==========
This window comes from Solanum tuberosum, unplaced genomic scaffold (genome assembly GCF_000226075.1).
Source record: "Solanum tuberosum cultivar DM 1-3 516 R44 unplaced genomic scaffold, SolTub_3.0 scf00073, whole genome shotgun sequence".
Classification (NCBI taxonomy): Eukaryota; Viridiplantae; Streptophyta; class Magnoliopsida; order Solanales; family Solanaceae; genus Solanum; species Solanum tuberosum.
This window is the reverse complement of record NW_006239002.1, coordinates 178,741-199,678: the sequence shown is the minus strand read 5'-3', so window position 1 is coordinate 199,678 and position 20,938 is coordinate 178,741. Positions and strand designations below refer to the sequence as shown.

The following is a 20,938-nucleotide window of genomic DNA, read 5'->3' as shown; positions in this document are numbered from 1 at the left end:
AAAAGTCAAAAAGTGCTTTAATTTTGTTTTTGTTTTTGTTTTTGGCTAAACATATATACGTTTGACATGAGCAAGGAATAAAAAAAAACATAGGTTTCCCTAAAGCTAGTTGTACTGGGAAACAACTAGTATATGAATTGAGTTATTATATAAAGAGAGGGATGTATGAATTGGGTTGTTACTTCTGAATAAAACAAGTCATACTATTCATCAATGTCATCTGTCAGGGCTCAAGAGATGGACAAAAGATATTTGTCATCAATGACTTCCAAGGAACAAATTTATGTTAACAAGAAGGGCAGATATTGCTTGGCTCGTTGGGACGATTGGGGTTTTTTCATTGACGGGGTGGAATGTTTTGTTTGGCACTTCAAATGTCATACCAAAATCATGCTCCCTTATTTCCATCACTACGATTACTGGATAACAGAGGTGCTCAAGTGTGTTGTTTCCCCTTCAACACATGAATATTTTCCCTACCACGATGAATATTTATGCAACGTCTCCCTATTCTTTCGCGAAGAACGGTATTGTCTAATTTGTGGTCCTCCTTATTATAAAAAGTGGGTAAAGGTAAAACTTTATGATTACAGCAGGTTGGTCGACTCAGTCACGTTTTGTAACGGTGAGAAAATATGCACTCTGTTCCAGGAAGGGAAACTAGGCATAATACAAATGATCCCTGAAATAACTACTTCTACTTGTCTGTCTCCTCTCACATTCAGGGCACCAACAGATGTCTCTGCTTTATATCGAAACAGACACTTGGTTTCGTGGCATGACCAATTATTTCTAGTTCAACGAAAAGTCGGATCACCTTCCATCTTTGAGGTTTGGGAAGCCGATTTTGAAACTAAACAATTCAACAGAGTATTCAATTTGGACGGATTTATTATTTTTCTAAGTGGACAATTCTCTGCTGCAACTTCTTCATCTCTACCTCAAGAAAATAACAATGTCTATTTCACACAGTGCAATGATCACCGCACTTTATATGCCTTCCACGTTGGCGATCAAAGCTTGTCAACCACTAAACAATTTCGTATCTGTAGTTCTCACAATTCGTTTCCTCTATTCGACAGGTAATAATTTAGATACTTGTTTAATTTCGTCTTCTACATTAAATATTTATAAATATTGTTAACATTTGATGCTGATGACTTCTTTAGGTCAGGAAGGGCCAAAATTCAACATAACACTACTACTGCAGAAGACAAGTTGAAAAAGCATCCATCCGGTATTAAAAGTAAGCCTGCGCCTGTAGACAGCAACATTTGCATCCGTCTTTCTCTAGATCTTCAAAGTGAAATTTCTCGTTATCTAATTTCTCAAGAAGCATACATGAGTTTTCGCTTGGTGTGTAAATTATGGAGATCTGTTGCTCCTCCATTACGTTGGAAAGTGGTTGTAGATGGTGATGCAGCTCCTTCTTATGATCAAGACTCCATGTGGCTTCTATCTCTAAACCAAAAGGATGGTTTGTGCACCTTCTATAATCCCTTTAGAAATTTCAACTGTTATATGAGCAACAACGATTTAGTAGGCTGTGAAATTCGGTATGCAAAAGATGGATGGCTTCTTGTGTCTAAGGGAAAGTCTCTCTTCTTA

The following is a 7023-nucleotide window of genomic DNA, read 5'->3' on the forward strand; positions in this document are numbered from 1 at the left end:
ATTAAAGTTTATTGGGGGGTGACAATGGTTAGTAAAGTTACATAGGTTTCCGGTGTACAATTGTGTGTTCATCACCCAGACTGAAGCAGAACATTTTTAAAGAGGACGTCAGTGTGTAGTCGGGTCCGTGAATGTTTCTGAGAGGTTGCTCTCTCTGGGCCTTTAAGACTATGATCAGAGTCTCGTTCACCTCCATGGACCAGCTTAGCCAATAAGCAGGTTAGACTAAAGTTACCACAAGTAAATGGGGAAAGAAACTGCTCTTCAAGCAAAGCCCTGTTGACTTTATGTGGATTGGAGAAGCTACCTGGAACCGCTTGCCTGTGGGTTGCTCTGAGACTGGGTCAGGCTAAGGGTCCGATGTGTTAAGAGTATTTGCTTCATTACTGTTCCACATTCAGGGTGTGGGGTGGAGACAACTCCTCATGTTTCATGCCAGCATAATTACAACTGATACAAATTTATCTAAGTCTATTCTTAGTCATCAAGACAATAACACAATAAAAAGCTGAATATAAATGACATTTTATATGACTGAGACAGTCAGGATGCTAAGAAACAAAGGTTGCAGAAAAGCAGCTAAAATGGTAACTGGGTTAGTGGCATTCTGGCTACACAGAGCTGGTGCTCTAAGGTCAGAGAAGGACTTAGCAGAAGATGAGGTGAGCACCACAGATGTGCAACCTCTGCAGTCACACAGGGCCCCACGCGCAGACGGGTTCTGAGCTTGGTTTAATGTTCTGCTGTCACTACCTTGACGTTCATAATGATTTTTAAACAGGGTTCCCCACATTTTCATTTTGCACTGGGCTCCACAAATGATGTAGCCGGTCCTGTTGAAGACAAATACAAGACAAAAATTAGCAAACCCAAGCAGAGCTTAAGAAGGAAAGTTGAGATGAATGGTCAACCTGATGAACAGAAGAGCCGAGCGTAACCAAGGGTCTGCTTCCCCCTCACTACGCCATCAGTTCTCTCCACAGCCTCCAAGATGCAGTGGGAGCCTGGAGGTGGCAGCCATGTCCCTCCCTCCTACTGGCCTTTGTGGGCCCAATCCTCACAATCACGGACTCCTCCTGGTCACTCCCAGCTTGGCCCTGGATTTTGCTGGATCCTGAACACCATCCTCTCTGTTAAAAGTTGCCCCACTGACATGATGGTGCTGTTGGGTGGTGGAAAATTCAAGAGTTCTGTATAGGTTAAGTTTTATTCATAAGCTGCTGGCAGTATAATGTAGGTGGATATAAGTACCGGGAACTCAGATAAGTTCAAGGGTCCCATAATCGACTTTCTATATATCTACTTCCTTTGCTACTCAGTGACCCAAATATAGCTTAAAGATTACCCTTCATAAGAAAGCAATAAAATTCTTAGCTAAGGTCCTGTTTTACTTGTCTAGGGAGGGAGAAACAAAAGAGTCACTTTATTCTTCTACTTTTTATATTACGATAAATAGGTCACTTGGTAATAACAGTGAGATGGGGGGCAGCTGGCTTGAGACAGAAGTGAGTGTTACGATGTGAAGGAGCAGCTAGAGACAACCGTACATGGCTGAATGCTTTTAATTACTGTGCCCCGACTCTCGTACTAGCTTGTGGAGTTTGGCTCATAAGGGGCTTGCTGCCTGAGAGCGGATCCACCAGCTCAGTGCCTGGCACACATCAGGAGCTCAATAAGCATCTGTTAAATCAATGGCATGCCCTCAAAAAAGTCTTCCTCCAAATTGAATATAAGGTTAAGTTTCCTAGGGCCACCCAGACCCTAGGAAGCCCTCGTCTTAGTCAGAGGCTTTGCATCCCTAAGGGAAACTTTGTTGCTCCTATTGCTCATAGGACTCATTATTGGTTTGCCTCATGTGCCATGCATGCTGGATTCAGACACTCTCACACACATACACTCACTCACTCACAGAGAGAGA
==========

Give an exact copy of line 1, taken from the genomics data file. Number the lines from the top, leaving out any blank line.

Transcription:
This window comes from Solanum tuberosum, unplaced genomic scaffold (genome assembly GCF_000226075.1).